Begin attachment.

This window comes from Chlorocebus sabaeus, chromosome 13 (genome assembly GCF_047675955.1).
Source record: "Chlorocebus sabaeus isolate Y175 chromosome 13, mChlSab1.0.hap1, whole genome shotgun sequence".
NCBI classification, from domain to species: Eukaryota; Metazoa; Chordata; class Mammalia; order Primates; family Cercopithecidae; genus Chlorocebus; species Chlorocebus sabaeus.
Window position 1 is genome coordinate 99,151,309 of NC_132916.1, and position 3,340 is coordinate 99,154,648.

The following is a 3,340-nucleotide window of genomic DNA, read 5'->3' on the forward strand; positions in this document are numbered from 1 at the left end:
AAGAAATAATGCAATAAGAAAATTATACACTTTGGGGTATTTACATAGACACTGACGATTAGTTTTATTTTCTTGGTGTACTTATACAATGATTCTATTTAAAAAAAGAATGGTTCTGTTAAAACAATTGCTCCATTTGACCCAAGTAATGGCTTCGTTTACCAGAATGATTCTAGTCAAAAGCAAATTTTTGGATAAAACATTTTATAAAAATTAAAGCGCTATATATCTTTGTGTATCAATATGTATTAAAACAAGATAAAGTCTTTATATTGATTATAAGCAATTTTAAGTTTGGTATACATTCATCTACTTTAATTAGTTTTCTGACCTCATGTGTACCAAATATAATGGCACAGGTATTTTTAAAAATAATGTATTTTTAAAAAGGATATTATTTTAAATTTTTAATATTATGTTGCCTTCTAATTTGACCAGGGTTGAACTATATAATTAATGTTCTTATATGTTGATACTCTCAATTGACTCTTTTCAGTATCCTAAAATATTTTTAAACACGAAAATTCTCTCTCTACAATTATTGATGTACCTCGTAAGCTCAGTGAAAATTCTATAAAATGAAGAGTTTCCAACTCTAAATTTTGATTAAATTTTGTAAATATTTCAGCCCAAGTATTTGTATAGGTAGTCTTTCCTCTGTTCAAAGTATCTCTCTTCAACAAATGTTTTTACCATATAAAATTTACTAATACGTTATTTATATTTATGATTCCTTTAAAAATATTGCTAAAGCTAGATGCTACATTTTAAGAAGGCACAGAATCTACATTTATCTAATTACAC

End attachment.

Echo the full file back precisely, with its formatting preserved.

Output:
This window comes from Chlorocebus sabaeus, chromosome 13 (genome assembly GCF_047675955.1).
Source record: "Chlorocebus sabaeus isolate Y175 chromosome 13, mChlSab1.0.hap1, whole genome shotgun sequence".
NCBI classification, from domain to species: Eukaryota; Metazoa; Chordata; class Mammalia; order Primates; family Cercopithecidae; genus Chlorocebus; species Chlorocebus sabaeus.
Window position 1 is genome coordinate 99,151,309 of NC_132916.1, and position 3,340 is coordinate 99,154,648.

The following is a 3,340-nucleotide window of genomic DNA, read 5'->3' on the forward strand; positions in this document are numbered from 1 at the left end:
AAGAAATAATGCAATAAGAAAATTATACACTTTGGGGTATTTACATAGACACTGACGATTAGTTTTATTTTCTTGGTGTACTTATACAATGATTCTATTTAAAAAAAGAATGGTTCTGTTAAAACAATTGCTCCATTTGACCCAAGTAATGGCTTCGTTTACCAGAATGATTCTAGTCAAAAGCAAATTTTTGGATAAAACATTTTATAAAAATTAAAGCGCTATATATCTTTGTGTATCAATATGTATTAAAACAAGATAAAGTCTTTATATTGATTATAAGCAATTTTAAGTTTGGTATACATTCATCTACTTTAATTAGTTTTCTGACCTCATGTGTACCAAATATAATGGCACAGGTATTTTTAAAAATAATGTATTTTTAAAAAGGATATTATTTTAAATTTTTAATATTATGTTGCCTTCTAATTTGACCAGGGTTGAACTATATAATTAATGTTCTTATATGTTGATACTCTCAATTGACTCTTTTCAGTATCCTAAAATATTTTTAAACACGAAAATTCTCTCTCTACAATTATTGATGTACCTCGTAAGCTCAGTGAAAATTCTATAAAATGAAGAGTTTCCAACTCTAAATTTTGATTAAATTTTGTAAATATTTCAGCCCAAGTATTTGTATAGGTAGTCTTTCCTCTGTTCAAAGTATCTCTCTTCAACAAATGTTTTTACCATATAAAATTTACTAATACGTTATTTATATTTATGATTCCTTTAAAAATATTGCTAAAGCTAGATGCTACATTTTAAGAAGGCACAGAATCTACATTTATCTAATTACAC